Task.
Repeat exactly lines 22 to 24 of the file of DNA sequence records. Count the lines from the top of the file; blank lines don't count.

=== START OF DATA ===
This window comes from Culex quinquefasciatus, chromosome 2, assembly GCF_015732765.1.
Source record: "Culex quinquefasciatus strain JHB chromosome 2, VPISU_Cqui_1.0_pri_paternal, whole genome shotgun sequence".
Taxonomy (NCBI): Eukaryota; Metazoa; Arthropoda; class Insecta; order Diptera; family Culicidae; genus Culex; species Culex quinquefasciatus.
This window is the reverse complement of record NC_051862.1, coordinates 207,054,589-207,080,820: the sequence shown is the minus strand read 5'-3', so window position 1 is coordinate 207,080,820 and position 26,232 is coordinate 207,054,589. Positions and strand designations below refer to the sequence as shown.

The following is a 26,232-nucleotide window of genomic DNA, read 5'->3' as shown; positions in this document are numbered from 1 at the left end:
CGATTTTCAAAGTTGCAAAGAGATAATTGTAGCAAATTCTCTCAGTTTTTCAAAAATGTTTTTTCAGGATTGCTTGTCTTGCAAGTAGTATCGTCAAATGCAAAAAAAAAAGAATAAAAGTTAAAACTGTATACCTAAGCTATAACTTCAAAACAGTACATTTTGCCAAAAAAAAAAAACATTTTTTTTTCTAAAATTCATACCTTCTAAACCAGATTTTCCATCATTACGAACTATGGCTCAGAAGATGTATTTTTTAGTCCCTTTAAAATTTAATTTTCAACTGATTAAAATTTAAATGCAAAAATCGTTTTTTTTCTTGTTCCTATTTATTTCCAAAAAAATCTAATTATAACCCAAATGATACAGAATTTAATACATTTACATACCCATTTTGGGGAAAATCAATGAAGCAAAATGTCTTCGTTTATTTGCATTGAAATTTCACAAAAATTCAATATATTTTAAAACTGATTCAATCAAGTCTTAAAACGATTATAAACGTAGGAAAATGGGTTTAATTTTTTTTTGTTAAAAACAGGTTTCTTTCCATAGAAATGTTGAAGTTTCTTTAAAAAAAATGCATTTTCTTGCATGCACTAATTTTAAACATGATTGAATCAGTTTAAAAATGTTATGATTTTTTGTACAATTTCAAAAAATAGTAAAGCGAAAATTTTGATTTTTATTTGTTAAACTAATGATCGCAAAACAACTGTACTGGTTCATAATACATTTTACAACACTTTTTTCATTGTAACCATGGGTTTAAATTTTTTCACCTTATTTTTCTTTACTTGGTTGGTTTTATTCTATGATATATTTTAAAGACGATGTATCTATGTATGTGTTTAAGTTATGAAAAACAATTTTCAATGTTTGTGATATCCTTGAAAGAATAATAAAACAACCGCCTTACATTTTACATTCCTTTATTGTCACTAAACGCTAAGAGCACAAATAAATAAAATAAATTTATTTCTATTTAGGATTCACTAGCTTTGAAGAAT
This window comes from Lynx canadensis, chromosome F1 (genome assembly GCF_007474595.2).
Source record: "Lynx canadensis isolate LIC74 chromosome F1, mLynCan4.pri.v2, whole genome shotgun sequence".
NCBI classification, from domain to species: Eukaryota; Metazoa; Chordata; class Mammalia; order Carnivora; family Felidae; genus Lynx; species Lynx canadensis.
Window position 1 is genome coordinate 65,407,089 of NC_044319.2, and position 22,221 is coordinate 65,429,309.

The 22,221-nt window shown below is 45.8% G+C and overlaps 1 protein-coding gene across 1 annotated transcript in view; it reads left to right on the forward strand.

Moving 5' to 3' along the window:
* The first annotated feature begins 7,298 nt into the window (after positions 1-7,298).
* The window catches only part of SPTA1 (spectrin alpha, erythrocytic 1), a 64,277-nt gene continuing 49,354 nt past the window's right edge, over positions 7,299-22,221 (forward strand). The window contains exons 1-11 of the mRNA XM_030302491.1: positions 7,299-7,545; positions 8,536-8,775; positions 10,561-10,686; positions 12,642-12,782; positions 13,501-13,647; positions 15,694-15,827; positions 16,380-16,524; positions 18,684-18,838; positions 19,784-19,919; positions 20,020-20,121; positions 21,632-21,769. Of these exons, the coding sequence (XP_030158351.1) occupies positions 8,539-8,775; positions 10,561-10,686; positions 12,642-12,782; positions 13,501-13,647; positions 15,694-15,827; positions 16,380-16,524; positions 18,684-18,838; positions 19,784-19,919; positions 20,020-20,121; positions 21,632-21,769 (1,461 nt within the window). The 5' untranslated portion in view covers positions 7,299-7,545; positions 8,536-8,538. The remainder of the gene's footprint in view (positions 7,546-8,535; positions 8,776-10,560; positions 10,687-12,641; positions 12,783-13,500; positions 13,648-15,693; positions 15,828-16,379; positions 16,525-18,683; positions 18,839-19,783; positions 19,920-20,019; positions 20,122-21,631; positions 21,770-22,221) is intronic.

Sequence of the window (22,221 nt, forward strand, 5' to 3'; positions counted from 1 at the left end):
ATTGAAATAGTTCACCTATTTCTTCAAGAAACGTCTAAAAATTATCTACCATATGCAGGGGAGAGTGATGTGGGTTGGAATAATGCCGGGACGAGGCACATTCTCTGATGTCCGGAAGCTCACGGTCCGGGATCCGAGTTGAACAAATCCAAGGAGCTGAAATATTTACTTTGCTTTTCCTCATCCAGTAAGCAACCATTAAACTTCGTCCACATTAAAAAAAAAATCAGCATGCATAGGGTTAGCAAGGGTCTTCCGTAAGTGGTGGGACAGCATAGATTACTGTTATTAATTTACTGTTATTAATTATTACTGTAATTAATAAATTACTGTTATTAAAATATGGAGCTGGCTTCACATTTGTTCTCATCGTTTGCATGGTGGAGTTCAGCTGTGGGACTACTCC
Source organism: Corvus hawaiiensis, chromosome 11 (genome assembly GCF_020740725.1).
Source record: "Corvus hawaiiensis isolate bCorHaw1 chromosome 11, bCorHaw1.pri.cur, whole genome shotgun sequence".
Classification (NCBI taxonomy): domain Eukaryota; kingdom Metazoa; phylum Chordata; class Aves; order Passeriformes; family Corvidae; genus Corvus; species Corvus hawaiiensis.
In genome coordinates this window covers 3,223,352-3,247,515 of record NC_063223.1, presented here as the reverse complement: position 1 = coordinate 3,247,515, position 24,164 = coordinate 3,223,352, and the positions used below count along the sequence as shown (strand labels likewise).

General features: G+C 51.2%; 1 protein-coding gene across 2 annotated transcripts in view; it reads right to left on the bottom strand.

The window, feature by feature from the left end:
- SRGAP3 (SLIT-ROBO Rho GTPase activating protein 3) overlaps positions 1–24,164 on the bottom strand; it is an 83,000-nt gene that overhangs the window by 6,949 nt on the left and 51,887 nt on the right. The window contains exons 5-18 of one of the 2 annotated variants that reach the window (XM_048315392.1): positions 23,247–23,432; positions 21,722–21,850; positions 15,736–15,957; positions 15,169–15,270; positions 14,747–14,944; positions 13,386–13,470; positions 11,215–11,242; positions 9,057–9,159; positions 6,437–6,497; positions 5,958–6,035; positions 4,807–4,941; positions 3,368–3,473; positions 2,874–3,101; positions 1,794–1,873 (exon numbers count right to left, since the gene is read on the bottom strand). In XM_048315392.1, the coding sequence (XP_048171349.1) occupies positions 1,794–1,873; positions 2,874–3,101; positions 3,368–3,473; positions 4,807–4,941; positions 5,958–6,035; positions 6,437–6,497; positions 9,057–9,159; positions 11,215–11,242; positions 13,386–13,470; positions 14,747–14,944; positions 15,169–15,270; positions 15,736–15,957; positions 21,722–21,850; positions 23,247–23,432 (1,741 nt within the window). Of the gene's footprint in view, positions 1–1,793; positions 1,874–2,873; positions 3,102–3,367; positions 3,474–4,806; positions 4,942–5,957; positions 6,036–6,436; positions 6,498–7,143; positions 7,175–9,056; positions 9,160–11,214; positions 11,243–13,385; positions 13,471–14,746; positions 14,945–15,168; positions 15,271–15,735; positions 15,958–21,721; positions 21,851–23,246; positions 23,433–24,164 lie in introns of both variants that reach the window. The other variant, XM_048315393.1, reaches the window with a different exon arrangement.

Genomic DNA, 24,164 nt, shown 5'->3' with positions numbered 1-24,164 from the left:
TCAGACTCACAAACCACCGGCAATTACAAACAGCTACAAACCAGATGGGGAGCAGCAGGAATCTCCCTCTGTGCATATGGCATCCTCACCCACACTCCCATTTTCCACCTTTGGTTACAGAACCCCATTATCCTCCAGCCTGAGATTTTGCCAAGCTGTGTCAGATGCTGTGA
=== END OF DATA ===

The window, feature by feature from the left end:
- SRGAP3 (SLIT-ROBO Rho GTPase activating protein 3) overlaps positions 1–24,164 on the bottom strand; it is an 83,000-nt gene that overhangs the window by 6,949 nt on the left and 51,887 nt on the right. The window contains exons 5-18 of one of the 2 annotated variants that reach the window (XM_048315392.1): positions 23,247–23,432; positions 21,722–21,850; positions 15,736–15,957; positions 15,169–15,270; positions 14,747–14,944; positions 13,386–13,470; positions 11,215–11,242; positions 9,057–9,159; positions 6,437–6,497; positions 5,958–6,035; positions 4,807–4,941; positions 3,368–3,473; positions 2,874–3,101; positions 1,794–1,873 (exon numbers count right to left, since the gene is read on the bottom strand). In XM_048315392.1, the coding sequence (XP_048171349.1) occupies positions 1,794–1,873; positions 2,874–3,101; positions 3,368–3,473; positions 4,807–4,941; positions 5,958–6,035; positions 6,437–6,497; positions 9,057–9,159; positions 11,215–11,242; positions 13,386–13,470; positions 14,747–14,944; positions 15,169–15,270; positions 15,736–15,957; positions 21,722–21,850; positions 23,247–23,432 (1,741 nt within the window). Of the gene's footprint in view, positions 1–1,793; positions 1,874–2,873; positions 3,102–3,367; positions 3,474–4,806; positions 4,942–5,957; positions 6,036–6,436; positions 6,498–7,143; positions 7,175–9,056; positions 9,160–11,214; positions 11,243–13,385; positions 13,471–14,746; positions 14,945–15,168; positions 15,271–15,735; positions 15,958–21,721; positions 21,851–23,246; positions 23,433–24,164 lie in introns of both variants that reach the window. The other variant, XM_048315393.1, reaches the window with a different exon arrangement.

Genomic DNA, 24,164 nt, shown 5'->3' with positions numbered 1-24,164 from the left: